Sturm can’t defend but shows up well in the high end area
Under blue skies in Silverton, professional mountain biker Erin Huck of Boulder prevented 2019 champion Sarah Sturm of Durango from winning the 49th Professional Women’s Iron Horse Bicycle Classic race with a time of 2 hours, 43 minutes and 17 seconds to hold a Sturm in charge. , which was only five seconds back.
After an early morning start at Animas City Park in Durango, the women’s peloton traveled at a relaxed pace through the Animas Valley to begin the 47-mile run which includes 5,700 feet of climbing.
The pace picked up as the course headed north toward the Purgatory Resort, but the group of suitors stayed together until the attacks on Coal Bank Pass began.
“I took advantage of a kind of tailwind and threw an attack,” said Huck, 39. “Sturmy and I were together for a while. She backed up and I continued, but caught up with me on the downhill before Molas, then we drove over Molas together.
With the decisive ascent of Molas Pass, with a summit elevation of 10,912 feet, Sturm, a mountain biker, cyclo-cross racer and rising gravel star, and Huck, a 2021 Olympic mountain biker hopeful, come together. are challenged and have equaled the pedal strokes.
“Sarah and I were kind of taking turns on the suffering bus,” Huck said. “I felt good at Coal Bank and she was in pain, then in Molas, she was feeling good and I was in pain.
At the top of Molas Pass, Huck went faster thanks to her more refined descent skills, letting gravity pull her down into the Silverton Caldera.
“I think I just sent him downhill and managed to get a little gap and suffer until the finish,” Huck said.
Sturm, 31, said she was not used to getting off on a road bike because she mainly raced off-road in races like the Belgian Waffle Ride or the Co2uT Desert Gravel race, where she had been placed second seven days earlier in the 190 mile ride. across the high desert.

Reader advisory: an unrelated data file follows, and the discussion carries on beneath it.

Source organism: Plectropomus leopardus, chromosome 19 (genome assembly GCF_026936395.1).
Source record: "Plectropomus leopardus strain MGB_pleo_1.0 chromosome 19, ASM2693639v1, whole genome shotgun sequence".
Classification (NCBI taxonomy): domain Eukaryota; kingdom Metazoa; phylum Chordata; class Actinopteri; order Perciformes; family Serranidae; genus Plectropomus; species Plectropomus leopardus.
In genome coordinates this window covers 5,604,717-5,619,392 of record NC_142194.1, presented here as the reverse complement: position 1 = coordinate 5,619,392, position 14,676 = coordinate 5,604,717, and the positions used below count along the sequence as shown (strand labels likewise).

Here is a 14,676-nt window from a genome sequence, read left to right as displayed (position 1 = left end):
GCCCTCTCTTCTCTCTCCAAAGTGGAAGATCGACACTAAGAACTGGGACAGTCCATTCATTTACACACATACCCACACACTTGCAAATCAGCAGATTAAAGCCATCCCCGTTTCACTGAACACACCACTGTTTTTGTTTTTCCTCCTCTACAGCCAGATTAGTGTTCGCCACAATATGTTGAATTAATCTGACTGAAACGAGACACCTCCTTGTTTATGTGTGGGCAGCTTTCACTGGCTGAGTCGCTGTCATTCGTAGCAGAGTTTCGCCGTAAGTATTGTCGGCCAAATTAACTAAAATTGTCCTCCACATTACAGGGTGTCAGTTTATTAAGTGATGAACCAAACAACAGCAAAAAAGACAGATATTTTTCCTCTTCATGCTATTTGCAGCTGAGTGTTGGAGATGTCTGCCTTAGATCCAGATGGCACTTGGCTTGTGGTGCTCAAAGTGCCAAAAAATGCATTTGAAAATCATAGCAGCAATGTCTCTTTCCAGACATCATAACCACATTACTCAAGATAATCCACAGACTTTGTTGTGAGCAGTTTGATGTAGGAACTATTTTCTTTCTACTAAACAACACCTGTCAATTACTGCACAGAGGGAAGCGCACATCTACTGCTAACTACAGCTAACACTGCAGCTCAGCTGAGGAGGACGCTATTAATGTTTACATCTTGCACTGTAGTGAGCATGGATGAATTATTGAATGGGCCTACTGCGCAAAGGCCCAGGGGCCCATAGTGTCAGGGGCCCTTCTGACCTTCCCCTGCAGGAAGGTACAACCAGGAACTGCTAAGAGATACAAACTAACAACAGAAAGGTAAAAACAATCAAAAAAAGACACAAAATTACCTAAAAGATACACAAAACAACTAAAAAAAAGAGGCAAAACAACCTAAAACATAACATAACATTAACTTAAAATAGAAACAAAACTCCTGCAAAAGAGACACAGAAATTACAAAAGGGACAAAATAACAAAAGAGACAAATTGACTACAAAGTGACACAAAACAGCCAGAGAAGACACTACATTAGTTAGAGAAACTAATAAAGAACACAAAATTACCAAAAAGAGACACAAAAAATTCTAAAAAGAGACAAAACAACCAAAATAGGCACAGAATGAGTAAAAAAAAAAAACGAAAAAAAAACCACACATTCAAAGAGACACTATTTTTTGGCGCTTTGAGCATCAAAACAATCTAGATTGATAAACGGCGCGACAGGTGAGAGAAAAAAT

“I’m just not used to going down on road bikes, and she was stronger than me on that last corner for a long time,” said Sturm. “Then I just tried to go as hard as I could, but I knew how long the finish straight was.
Sturm said ahead of the race that she would prefer the race to be more than a sprint, but there was a brief moment on Greene Street where she thought she could beat Huck on the last streak. Her legs had a different response.
“I saw her get up and I was like, ‘Yeah, that’s it,’” Sturm said.
The peloton was dominated by riders who raced mostly off-road. Third place on the podium went to Evelyn Dong (2:44:45) of Utah, who is also a regular at mountain biking and gravel events across the country.
Dong held on as Huck and Sturm took the lead on the climbs but ultimately couldn’t match the pace of his comrades. Dong said the high-altitude course, which reaches twice as high as 10,500 feet above sea level, was difficult.
“I think it’s pretty easy to tell what your limit is,” she said. “There is only so hard you can do.”
Madigan Munro, 19, of Boulder was fourth (2:46:30), while Durangoan Ruth Holcomb crossed the line in fifth (2:48:52).
“Sarah and Erin really lit it up, and me and Madigan and Evelyn tried to go with them but don’t quite have that rhythm,” said Holcomb, 18. “I probably went a little too hard on Coal Bank, but I managed to bring him back on top. I attacked on Molas again and was able to escape until a quick sprint at the end.
Many riders in the women’s field will compete in the mountain bike race at Horse Gulch on Sunday as part of the Queen of the Mountain all-round competition, where points are tallied from both weekend races to claim the winner’s title .
It will be a challenge for runners after covering nearly 50 miles and climbing over 5,000 feet in elevation at a high pace. The route features challenging terrain including the steep climb up the Telegraph Trail.
Sturm will not participate in the mountain bike race on Sunday, but Dong, Munro and Holcomb will try to challenge Huck.
“I’m a little nervous about this because I think it’s going to be really hot and dusty,” Huck said.
Both Sturm and Holcomb noted how thrilling it was to participate in their hometown bike race.
“This is probably my favorite race of the year,” said Holcomb. “It’s always the toughest race of the year too, but having everyone cheering all the time and still hearing my name and stuff, finishing up and being with everyone I know is super fun.
Sturm was in good spirits, despite losing control of the road race title on the final stretch of the race.
“I am really proud of myself. I think I’m stronger this year than a few years ago, ”she said. “There was just more competition, and I’m really, really happy to be so close to Erin and Elevlyn because they’ve been running at full speed, and Erin is trying to make it to the Olympics, so I got her. support for sure. “